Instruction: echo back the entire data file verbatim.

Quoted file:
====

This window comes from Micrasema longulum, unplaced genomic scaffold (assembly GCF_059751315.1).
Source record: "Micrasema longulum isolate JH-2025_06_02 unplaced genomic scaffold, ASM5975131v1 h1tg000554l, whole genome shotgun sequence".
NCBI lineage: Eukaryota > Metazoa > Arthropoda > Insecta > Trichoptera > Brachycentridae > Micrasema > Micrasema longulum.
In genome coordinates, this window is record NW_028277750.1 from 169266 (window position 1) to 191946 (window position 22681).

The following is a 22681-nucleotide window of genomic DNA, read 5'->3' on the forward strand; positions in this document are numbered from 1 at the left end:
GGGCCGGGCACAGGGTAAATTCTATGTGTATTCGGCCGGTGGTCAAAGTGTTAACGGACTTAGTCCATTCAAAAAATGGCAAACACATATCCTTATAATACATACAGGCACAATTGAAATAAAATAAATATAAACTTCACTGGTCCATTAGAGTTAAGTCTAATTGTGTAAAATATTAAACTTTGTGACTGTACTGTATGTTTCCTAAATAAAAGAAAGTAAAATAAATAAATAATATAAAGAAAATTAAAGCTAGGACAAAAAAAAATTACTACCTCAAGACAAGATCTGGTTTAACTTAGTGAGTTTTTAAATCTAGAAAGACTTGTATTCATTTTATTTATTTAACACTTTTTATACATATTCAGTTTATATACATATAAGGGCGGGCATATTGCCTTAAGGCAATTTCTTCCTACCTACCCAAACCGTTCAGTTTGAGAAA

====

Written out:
This window comes from Micrasema longulum, unplaced genomic scaffold (assembly GCF_059751315.1).
Source record: "Micrasema longulum isolate JH-2025_06_02 unplaced genomic scaffold, ASM5975131v1 h1tg000554l, whole genome shotgun sequence".
NCBI lineage: Eukaryota > Metazoa > Arthropoda > Insecta > Trichoptera > Brachycentridae > Micrasema > Micrasema longulum.
In genome coordinates, this window is record NW_028277750.1 from 169266 (window position 1) to 191946 (window position 22681).

The following is a 22681-nucleotide window of genomic DNA, read 5'->3' on the forward strand; positions in this document are numbered from 1 at the left end:
GGGCCGGGCACAGGGTAAATTCTATGTGTATTCGGCCGGTGGTCAAAGTGTTAACGGACTTAGTCCATTCAAAAAATGGCAAACACATATCCTTATAATACATACAGGCACAATTGAAATAAAATAAATATAAACTTCACTGGTCCATTAGAGTTAAGTCTAATTGTGTAAAATATTAAACTTTGTGACTGTACTGTATGTTTCCTAAATAAAAGAAAGTAAAATAAATAAATAATATAAAGAAAATTAAAGCTAGGACAAAAAAAAATTACTACCTCAAGACAAGATCTGGTTTAACTTAGTGAGTTTTTAAATCTAGAAAGACTTGTATTCATTTTATTTATTTAACACTTTTTATACATATTCAGTTTATATACATATAAGGGCGGGCATATTGCCTTAAGGCAATTTCTTCCTACCTACCCAAACCGTTCAGTTTGAGAAA